Showing posts with label Siubash Ghishing. Show all posts
Showing posts with label Siubash Ghishing. Show all posts

Kalimpong as a tract of Leasehold Land, rented from Bhutan

7:27 PM


The bogey of Kalimpong as a tract of Leasehold Land, rented from Bhutan raises its bald wrinkled head once again; back in the nineties, its inventor, Sri Subhash Ghising used it successfully to boycott the vote. Three decades later his own disciple, who since deposed him, has pulled the same issue out of mothballs in a bid to obfuscate and belittle the declaration of Kalimpong as a district. In their speeches at Mela Ground on the 28th of January 2016, Messrs R. Moktan and Bimal Gurung roared that the District of Kalimpong could not be declared unless and until the area was integrated into the territory of India from Bhutan. They even threatened to internationalize the issue if necessary. They did not discuss the effect of such a statement on the demand for the creation of a separate State [which includes the territory of Kalimpong in its map] within the Indian Union, a cause they profess to champion.
Kalimpong as a tract of Leasehold Land, rented from Bhutan
The chickens neck area
Many of their supporters were born well after Ghising raised this bogey which had the 'intellectuals' of that era all reaching for their history books. No doubt, the same is happening now. Expect pronouncements on international law to fly through the air as new 'intellectuals' trawl and google through the net for full texts of the Treaties of Sugauli and Punakha and, for good measure, the Government of India Act 1935.

Few writers now are old enough to remember that the word "Hague" popularised by Ghising in a similar canard, became a byword for bullshit in Darjeeling parlance. Any windbag who spoke too much used to be quickly deflated by someone else retorting "ऐ , Hague न गर्न है ।"

But nostalgia clouds the vision, and now, years later, one obviously young writer gushes : "Never before in the history of politics from Darjeeling region did we ever have a leader with the political acumen, and impeccable sense of political timing as Subash. From a very close quarter I have observed him use various political terms to his advantage, with which we wouldn't even be familiar today if it wasn't for him - terms like "Gorkhaland," "Leasehold land," "Ceded land," "No Mans land," "Hague," "Article 371," "Sugauli Sandhi," and "Schedule Sixth." [sic]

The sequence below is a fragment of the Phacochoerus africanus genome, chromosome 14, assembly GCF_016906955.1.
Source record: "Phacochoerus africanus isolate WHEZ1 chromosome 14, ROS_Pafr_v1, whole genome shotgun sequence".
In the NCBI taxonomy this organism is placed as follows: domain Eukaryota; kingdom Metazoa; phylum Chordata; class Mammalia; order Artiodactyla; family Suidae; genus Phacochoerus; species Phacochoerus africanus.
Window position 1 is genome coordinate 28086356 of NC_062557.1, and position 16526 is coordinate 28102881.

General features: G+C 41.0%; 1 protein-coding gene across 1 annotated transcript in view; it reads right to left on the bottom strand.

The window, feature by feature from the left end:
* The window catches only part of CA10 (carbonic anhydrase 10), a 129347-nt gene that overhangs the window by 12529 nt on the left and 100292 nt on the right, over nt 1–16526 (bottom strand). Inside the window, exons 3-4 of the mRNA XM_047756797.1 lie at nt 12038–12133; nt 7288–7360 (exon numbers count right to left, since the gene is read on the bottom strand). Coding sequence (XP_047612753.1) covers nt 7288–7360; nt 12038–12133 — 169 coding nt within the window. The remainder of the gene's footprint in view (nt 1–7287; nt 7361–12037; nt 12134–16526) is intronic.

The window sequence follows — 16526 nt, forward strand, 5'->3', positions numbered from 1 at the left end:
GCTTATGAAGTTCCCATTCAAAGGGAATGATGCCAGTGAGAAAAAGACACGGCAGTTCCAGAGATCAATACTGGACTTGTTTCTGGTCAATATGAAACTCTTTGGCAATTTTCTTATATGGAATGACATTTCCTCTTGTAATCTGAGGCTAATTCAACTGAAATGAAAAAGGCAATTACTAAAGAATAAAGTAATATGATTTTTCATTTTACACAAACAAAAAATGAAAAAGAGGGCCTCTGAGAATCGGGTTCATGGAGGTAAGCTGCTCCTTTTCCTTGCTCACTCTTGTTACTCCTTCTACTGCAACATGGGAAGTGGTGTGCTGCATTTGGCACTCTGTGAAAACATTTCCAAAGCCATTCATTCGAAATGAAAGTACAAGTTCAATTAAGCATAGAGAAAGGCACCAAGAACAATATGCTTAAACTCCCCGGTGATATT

One fully expects a cottage industry to grow up around Messrs Gurung and Moktan's announcement that the territory of Kalimpong belongs to Bhutan and needs to be incorporated into the Indian Union. Amateur historians will now hold forth on the various clauses of the treaties between British and Independent India with Bhutan; the definitions of lease and leasehold will be lavished microscopic attention and much time will be wasted over an issue that committed hara kiri without much persuasion years ago.

The Jan Andolan Party's invitation to Gurung for a public personal televised debate on the question has not been responded to. A debate, which if it takes place at all, will waste further time flogging a dead horse. One cannot help wondering though, whether the Hon'ble Member of Parliament from Darjeeling is not now musing over the possibility that he may have been elected partly on the strength of Bhutanese votes from Kalimpong. Intellectuals [a description none of us deserve] of all hues would do better to apply their own bald wrinkled heads to the more pressing and explosive issues of unemployment and drought exacerbated by the corruption and mal-governance of the past thirty years.

History repeats itself. But then, so do windbags.

Sans “Gorkha”: Jan Andolan Party and the Suspect Birth of “Politics of Rational” in Darjeeling

10:36 AM
Writes: Upendra

Darjeeling is a land of political intrigue; it has always been so. Sadly, all the ‘intrigue’ till date have ended up hurting us more than benefiting us. Be it the Communists demanding the formation of ‘Gorkhasthan’ in 1950s to incorporate Nepal into India, or AIGL not demanding anything while it was in power, or Subash Ghising ending up with DGHC, or Bimal Gurung having to make do with GTA. Our politicians have repeatedly failed us, and we - the people have let them do so.